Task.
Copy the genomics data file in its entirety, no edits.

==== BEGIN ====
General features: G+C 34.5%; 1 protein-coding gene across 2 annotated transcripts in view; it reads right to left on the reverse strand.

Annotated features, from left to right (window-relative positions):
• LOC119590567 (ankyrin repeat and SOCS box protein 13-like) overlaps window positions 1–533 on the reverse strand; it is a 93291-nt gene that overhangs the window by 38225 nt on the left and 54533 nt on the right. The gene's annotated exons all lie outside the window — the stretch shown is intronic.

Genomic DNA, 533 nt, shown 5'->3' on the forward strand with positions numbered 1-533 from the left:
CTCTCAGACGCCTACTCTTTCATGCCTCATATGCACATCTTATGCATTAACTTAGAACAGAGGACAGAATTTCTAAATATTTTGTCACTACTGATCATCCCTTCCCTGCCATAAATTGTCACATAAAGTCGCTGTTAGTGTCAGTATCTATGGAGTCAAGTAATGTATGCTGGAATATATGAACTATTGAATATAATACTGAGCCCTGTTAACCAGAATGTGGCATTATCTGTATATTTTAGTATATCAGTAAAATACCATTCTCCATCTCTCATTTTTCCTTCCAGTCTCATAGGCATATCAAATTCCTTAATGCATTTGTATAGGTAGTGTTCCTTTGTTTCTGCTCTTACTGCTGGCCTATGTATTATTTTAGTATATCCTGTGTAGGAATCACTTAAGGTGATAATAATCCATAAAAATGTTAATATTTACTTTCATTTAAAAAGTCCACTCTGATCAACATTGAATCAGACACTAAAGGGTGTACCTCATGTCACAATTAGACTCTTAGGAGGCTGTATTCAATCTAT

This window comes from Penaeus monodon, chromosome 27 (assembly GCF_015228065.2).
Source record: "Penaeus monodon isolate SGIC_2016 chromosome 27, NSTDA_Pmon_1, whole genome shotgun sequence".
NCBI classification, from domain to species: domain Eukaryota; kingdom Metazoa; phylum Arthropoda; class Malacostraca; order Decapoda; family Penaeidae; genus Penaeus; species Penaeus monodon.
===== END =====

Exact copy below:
General features: G+C 34.5%; 1 protein-coding gene across 2 annotated transcripts in view; it reads right to left on the reverse strand.

Annotated features, from left to right (window-relative positions):
• LOC119590567 (ankyrin repeat and SOCS box protein 13-like) overlaps window positions 1–533 on the reverse strand; it is a 93291-nt gene that overhangs the window by 38225 nt on the left and 54533 nt on the right. The gene's annotated exons all lie outside the window — the stretch shown is intronic.

Genomic DNA, 533 nt, shown 5'->3' on the forward strand with positions numbered 1-533 from the left:
CTCTCAGACGCCTACTCTTTCATGCCTCATATGCACATCTTATGCATTAACTTAGAACAGAGGACAGAATTTCTAAATATTTTGTCACTACTGATCATCCCTTCCCTGCCATAAATTGTCACATAAAGTCGCTGTTAGTGTCAGTATCTATGGAGTCAAGTAATGTATGCTGGAATATATGAACTATTGAATATAATACTGAGCCCTGTTAACCAGAATGTGGCATTATCTGTATATTTTAGTATATCAGTAAAATACCATTCTCCATCTCTCATTTTTCCTTCCAGTCTCATAGGCATATCAAATTCCTTAATGCATTTGTATAGGTAGTGTTCCTTTGTTTCTGCTCTTACTGCTGGCCTATGTATTATTTTAGTATATCCTGTGTAGGAATCACTTAAGGTGATAATAATCCATAAAAATGTTAATATTTACTTTCATTTAAAAAGTCCACTCTGATCAACATTGAATCAGACACTAAAGGGTGTACCTCATGTCACAATTAGACTCTTAGGAGGCTGTATTCAATCTAT

This window comes from Penaeus monodon, chromosome 27 (assembly GCF_015228065.2).
Source record: "Penaeus monodon isolate SGIC_2016 chromosome 27, NSTDA_Pmon_1, whole genome shotgun sequence".
NCBI classification, from domain to species: domain Eukaryota; kingdom Metazoa; phylum Arthropoda; class Malacostraca; order Decapoda; family Penaeidae; genus Penaeus; species Penaeus monodon.